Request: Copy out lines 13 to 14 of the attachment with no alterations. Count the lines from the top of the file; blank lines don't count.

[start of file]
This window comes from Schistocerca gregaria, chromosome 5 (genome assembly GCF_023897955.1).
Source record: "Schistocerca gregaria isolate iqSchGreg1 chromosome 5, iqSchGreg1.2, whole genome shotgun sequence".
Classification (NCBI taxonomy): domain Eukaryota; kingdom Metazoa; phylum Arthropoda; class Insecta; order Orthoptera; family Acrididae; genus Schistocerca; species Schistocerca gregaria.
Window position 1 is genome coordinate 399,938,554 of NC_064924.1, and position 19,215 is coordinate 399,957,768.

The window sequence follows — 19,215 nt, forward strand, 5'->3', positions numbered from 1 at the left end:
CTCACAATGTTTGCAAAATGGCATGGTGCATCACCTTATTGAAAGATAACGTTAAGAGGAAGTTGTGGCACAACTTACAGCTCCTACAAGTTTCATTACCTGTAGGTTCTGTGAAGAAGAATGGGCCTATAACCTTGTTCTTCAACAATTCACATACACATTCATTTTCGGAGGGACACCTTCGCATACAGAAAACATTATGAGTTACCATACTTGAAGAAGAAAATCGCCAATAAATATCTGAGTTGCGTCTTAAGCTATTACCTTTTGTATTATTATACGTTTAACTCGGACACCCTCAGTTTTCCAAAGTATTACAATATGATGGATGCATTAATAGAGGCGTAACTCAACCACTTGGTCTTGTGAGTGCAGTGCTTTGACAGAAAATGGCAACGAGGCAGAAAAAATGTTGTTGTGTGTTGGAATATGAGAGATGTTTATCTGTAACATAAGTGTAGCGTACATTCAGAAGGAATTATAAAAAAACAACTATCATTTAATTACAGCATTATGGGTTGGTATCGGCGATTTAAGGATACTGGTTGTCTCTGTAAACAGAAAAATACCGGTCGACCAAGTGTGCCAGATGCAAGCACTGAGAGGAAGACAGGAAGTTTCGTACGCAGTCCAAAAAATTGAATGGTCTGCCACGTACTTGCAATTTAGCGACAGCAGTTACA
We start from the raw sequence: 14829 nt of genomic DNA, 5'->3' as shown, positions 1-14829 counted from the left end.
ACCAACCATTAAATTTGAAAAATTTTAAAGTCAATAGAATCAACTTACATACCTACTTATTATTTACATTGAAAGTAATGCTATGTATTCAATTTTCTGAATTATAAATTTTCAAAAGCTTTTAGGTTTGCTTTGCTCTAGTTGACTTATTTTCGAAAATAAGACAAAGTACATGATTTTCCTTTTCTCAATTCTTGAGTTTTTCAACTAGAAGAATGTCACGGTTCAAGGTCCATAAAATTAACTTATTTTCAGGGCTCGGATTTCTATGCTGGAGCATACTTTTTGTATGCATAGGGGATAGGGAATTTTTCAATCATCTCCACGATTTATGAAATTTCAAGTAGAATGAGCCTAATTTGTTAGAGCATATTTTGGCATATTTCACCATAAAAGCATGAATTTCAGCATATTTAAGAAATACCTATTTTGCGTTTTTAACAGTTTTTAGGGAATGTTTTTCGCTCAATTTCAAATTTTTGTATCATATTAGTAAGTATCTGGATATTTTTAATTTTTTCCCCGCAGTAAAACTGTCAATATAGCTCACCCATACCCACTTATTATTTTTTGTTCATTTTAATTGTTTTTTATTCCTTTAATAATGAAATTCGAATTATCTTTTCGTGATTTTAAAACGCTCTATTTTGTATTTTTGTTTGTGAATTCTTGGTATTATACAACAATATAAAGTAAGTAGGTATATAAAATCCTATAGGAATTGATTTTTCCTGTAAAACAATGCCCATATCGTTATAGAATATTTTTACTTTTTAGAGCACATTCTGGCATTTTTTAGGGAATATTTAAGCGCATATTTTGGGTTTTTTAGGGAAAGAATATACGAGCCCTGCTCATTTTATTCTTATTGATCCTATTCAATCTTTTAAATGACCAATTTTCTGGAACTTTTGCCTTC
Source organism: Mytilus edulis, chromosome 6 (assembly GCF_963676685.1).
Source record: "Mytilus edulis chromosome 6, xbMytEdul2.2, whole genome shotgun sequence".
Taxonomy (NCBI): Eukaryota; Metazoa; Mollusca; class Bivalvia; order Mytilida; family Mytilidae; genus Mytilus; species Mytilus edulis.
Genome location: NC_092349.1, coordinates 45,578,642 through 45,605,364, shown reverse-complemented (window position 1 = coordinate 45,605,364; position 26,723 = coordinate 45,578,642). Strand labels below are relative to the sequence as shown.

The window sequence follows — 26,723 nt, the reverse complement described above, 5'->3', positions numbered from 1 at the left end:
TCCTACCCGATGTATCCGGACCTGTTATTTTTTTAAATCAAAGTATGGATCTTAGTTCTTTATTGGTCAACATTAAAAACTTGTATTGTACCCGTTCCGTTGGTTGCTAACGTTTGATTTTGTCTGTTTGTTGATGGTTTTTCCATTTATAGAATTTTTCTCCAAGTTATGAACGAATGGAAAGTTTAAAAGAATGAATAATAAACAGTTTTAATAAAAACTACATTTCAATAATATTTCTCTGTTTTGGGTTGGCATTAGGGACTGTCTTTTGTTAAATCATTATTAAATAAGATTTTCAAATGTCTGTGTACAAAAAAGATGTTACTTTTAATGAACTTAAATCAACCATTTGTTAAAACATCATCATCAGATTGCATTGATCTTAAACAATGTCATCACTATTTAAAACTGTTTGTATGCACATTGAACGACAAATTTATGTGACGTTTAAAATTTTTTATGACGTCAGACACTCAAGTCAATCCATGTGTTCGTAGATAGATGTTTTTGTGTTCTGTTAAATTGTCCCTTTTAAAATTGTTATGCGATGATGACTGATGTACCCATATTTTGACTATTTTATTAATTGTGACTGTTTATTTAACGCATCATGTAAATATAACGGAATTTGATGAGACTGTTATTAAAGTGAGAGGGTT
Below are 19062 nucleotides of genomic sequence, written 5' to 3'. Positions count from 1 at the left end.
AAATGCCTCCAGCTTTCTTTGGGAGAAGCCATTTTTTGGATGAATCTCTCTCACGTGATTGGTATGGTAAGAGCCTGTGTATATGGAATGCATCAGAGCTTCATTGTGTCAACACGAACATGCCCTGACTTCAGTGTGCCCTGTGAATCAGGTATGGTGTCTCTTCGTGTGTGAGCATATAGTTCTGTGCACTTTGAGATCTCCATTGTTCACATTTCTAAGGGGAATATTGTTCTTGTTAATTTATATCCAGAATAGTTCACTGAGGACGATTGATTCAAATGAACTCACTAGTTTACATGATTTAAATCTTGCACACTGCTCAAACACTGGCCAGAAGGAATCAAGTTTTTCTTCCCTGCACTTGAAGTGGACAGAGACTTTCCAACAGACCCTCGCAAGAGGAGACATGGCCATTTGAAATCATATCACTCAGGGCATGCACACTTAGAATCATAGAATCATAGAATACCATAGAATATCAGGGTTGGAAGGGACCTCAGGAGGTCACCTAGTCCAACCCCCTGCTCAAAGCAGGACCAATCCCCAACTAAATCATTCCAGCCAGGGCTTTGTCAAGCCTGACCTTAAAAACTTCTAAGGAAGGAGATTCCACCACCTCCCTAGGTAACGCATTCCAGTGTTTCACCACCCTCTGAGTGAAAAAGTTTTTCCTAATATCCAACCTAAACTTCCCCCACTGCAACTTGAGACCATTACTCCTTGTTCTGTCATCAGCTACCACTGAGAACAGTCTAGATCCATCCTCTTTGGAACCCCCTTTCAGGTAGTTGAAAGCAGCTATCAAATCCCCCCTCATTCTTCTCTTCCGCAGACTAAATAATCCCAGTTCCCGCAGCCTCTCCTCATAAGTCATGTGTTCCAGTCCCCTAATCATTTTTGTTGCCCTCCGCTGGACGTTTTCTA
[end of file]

The window sequence follows — 26,723 nt, the reverse complement described above, 5'->3', positions numbered from 1 at the left end:
TCCTACCCGATGTATCCGGACCTGTTATTTTTTTAAATCAAAGTATGGATCTTAGTTCTTTATTGGTCAACATTAAAAACTTGTATTGTACCCGTTCCGTTGGTTGCTAACGTTTGATTTTGTCTGTTTGTTGATGGTTTTTCCATTTATAGAATTTTTCTCCAAGTTATGAACGAATGGAAAGTTTAAAAGAATGAATAATAAACAGTTTTAATAAAAACTACATTTCAATAATATTTCTCTGTTTTGGGTTGGCATTAGGGACTGTCTTTTGTTAAATCATTATTAAATAAGATTTTCAAATGTCTGTGTACAAAAAAGATGTTACTTTTAATGAACTTAAATCAACCATTTGTTAAAACATCATCATCAGATTGCATTGATCTTAAACAATGTCATCACTATTTAAAACTGTTTGTATGCACATTGAACGACAAATTTATGTGACGTTTAAAATTTTTTATGACGTCAGACACTCAAGTCAATCCATGTGTTCGTAGATAGATGTTTTTGTGTTCTGTTAAATTGTCCCTTTTAAAATTGTTATGCGATGATGACTGATGTACCCATATTTTGACTATTTTATTAATTGTGACTGTTTATTTAACGCATCATGTAAATATAACGGAATTTGATGAGACTGTTATTAAAGTGAGAGGGTT